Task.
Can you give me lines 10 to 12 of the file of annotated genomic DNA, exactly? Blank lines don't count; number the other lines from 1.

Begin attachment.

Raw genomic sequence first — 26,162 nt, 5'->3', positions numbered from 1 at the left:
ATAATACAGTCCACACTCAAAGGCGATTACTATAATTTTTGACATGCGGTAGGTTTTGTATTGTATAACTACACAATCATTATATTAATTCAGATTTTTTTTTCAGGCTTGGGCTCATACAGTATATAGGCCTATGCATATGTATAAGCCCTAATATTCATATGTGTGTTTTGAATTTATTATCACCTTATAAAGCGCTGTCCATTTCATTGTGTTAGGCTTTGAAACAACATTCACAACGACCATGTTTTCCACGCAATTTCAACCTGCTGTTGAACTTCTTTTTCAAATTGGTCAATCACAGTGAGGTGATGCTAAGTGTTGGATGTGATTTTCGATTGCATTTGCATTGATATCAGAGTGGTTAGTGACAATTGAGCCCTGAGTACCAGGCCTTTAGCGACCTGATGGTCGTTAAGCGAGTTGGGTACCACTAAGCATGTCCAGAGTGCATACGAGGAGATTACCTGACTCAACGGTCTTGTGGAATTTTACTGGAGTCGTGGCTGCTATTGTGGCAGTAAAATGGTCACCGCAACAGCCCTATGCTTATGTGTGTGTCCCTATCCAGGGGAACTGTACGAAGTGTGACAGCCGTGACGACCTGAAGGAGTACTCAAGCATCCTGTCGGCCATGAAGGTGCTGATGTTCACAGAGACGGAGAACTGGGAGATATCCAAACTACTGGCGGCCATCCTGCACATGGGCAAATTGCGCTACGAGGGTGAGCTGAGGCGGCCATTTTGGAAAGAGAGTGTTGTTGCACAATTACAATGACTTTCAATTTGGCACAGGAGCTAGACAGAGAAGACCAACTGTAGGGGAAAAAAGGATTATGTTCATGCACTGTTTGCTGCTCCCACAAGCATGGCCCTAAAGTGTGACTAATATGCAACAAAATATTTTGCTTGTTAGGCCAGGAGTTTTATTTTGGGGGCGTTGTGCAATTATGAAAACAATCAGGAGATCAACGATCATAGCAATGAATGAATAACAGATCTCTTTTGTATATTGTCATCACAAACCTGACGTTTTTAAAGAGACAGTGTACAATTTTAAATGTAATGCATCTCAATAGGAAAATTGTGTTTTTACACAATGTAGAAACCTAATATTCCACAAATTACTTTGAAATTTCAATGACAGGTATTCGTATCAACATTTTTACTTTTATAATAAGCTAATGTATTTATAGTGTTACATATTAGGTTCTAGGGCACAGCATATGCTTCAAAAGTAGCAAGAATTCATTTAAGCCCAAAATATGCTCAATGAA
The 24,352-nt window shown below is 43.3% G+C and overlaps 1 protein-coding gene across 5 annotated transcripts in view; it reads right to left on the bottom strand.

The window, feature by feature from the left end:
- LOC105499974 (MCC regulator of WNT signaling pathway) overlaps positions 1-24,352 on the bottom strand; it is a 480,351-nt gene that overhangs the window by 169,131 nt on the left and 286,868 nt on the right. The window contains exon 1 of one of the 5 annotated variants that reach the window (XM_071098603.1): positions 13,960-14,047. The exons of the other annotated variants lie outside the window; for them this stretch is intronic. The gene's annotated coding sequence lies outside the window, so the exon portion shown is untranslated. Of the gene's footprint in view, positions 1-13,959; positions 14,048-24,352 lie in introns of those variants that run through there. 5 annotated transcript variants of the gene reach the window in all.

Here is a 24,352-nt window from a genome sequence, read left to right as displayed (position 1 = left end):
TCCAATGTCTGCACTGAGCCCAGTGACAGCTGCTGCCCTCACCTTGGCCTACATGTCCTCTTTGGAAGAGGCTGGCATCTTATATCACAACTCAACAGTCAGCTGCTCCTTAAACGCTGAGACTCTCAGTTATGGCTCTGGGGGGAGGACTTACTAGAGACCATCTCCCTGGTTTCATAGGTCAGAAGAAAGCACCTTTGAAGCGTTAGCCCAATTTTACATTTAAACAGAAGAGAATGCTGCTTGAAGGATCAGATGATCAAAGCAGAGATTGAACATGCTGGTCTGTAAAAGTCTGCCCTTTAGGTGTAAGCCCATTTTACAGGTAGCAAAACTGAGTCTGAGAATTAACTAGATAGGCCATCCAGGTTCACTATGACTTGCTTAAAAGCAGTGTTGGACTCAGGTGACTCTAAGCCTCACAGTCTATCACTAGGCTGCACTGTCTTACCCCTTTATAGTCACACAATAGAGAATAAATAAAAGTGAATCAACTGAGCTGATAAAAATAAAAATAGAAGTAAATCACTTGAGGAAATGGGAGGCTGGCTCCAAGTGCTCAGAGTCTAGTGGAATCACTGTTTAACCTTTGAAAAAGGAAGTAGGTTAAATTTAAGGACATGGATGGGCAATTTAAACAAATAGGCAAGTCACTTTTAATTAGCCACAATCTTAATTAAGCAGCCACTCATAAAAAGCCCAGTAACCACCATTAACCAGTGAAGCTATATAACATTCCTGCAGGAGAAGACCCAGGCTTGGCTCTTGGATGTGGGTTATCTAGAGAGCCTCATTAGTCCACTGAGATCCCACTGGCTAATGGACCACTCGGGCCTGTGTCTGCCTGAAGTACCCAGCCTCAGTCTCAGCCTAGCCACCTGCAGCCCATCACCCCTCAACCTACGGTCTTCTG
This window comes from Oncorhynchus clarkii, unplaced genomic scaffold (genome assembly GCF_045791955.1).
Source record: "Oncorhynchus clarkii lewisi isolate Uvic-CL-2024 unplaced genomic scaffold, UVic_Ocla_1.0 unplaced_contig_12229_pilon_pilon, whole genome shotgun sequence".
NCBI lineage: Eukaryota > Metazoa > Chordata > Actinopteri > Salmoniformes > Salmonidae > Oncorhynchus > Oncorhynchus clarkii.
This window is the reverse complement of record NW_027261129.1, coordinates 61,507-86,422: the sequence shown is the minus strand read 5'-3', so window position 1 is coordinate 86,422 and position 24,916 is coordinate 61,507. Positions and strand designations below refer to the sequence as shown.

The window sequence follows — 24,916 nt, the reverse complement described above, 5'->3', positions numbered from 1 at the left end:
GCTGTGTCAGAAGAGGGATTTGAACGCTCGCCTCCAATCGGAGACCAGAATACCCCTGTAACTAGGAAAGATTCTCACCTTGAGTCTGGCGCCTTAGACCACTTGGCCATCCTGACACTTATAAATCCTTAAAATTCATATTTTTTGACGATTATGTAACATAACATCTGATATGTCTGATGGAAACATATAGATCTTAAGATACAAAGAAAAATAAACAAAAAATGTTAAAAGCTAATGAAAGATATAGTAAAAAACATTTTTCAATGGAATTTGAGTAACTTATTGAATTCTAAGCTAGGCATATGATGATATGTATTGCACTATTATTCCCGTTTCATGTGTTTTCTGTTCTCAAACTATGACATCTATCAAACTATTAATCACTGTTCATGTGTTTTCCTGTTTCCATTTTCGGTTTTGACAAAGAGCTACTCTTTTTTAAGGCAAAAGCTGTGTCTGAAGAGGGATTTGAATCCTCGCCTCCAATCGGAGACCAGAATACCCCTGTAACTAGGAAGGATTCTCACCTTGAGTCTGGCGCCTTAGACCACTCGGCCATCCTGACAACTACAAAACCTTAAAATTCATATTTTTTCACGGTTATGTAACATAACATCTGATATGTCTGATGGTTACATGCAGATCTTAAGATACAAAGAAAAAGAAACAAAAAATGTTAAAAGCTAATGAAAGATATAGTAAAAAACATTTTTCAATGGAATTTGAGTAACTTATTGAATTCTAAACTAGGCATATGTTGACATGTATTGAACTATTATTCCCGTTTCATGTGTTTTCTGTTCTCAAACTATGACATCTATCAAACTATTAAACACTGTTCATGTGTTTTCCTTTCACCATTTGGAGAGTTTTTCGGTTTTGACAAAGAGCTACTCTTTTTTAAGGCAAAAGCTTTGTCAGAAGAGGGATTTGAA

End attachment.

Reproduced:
NCBI lineage: Eukaryota > Metazoa > Chordata > Actinopteri > Salmoniformes > Salmonidae > Oncorhynchus > Oncorhynchus clarkii.
This window is the reverse complement of record NW_027261129.1, coordinates 61,507-86,422: the sequence shown is the minus strand read 5'-3', so window position 1 is coordinate 86,422 and position 24,916 is coordinate 61,507. Positions and strand designations below refer to the sequence as shown.

The window sequence follows — 24,916 nt, the reverse complement described above, 5'->3', positions numbered from 1 at the left end: